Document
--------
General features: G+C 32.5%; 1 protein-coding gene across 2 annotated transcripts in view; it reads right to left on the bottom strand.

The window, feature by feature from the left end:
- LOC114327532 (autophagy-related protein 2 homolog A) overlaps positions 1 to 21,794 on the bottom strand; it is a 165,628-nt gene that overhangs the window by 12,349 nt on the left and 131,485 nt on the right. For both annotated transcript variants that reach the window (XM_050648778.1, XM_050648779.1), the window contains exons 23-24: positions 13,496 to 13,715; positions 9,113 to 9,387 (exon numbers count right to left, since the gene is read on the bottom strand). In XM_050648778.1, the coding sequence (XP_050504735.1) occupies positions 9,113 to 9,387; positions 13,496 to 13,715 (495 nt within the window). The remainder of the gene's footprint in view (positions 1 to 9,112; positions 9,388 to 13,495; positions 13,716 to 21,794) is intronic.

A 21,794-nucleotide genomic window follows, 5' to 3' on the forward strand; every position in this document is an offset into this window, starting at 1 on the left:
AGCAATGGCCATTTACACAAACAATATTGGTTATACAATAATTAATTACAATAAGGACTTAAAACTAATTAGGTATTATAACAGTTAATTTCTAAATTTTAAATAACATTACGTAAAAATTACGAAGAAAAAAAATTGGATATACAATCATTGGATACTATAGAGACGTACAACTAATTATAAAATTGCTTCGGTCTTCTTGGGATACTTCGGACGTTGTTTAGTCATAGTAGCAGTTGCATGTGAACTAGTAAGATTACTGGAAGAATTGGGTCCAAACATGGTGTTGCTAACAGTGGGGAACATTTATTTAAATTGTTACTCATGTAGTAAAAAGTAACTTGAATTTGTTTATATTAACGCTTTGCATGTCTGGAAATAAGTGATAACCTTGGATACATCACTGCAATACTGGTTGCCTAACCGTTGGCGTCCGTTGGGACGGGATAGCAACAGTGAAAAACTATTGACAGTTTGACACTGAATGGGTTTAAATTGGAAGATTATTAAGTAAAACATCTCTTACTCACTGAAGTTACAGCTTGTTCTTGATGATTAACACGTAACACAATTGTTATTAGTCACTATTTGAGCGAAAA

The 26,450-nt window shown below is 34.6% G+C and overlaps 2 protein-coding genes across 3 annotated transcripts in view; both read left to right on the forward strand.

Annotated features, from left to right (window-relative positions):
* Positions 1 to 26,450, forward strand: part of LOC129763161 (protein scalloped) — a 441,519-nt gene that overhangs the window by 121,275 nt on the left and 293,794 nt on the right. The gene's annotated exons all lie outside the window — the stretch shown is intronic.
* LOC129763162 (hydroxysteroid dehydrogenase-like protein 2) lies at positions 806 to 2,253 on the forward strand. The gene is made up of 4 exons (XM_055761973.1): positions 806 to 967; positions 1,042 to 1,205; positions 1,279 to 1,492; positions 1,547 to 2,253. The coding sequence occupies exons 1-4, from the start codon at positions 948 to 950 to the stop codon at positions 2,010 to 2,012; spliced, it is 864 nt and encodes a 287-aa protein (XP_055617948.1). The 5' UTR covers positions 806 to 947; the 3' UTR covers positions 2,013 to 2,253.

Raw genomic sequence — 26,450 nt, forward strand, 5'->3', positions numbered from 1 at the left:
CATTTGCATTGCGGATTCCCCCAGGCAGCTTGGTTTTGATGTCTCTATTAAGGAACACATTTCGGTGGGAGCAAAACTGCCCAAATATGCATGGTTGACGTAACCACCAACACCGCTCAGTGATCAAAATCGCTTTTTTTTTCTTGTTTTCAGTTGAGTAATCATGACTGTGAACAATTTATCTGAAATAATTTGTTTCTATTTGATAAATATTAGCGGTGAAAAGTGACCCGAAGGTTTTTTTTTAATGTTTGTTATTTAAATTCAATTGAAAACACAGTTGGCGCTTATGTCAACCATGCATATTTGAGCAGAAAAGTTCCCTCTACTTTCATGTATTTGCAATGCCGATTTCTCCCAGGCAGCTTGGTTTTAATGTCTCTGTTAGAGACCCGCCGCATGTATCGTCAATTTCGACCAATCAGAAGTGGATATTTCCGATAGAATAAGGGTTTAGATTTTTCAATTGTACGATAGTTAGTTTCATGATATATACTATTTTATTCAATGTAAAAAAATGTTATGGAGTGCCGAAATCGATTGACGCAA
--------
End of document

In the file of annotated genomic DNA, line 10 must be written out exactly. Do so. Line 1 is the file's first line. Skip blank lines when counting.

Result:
Raw genomic sequence — 26,450 nt, forward strand, 5'->3', positions numbered from 1 at the left: